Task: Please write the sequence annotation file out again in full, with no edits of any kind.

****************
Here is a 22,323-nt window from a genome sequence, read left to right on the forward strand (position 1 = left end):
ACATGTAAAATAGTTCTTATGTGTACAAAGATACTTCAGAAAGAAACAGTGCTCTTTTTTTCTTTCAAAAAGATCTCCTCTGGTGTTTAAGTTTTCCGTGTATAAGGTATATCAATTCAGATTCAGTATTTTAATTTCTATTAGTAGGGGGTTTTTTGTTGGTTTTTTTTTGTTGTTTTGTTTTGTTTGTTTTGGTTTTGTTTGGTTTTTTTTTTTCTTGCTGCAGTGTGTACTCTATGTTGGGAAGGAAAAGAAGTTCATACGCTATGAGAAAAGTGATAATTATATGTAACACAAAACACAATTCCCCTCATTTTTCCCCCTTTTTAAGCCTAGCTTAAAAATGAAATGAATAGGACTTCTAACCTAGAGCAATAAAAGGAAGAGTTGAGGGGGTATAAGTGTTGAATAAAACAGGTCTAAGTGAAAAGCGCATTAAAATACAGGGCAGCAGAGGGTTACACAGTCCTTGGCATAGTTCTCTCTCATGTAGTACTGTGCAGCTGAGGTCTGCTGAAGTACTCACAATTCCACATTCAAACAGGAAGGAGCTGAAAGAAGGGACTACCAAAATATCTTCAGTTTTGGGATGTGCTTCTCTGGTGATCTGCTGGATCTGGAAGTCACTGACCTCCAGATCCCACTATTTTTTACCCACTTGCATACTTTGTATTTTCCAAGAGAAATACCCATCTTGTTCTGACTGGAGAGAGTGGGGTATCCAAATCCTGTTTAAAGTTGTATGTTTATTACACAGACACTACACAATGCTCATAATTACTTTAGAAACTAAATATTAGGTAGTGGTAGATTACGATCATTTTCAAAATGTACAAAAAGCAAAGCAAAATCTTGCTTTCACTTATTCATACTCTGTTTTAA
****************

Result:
Here is a 22,323-nt window from a genome sequence, read left to right on the forward strand (position 1 = left end):
ACATGTAAAATAGTTCTTATGTGTACAAAGATACTTCAGAAAGAAACAGTGCTCTTTTTTTCTTTCAAAAAGATCTCCTCTGGTGTTTAAGTTTTCCGTGTATAAGGTATATCAATTCAGATTCAGTATTTTAATTTCTATTAGTAGGGGGTTTTTTGTTGGTTTTTTTTTGTTGTTTTGTTTTGTTTGTTTTGGTTTTGTTTGGTTTTTTTTTTTCTTGCTGCAGTGTGTACTCTATGTTGGGAAGGAAAAGAAGTTCATACGCTATGAGAAAAGTGATAATTATATGTAACACAAAACACAATTCCCCTCATTTTTCCCCCTTTTTAAGCCTAGCTTAAAAATGAAATGAATAGGACTTCTAACCTAGAGCAATAAAAGGAAGAGTTGAGGGGGTATAAGTGTTGAATAAAACAGGTCTAAGTGAAAAGCGCATTAAAATACAGGGCAGCAGAGGGTTACACAGTCCTTGGCATAGTTCTCTCTCATGTAGTACTGTGCAGCTGAGGTCTGCTGAAGTACTCACAATTCCACATTCAAACAGGAAGGAGCTGAAAGAAGGGACTACCAAAATATCTTCAGTTTTGGGATGTGCTTCTCTGGTGATCTGCTGGATCTGGAAGTCACTGACCTCCAGATCCCACTATTTTTTACCCACTTGCATACTTTGTATTTTCCAAGAGAAATACCCATCTTGTTCTGACTGGAGAGAGTGGGGTATCCAAATCCTGTTTAAAGTTGTATGTTTATTACACAGACACTACACAATGCTCATAATTACTTTAGAAACTAAATATTAGGTAGTGGTAGATTACGATCATTTTCAAAATGTACAAAAAGCAAAGCAAAATCTTGCTTTCACTTATTCATACTCTGTTTTAA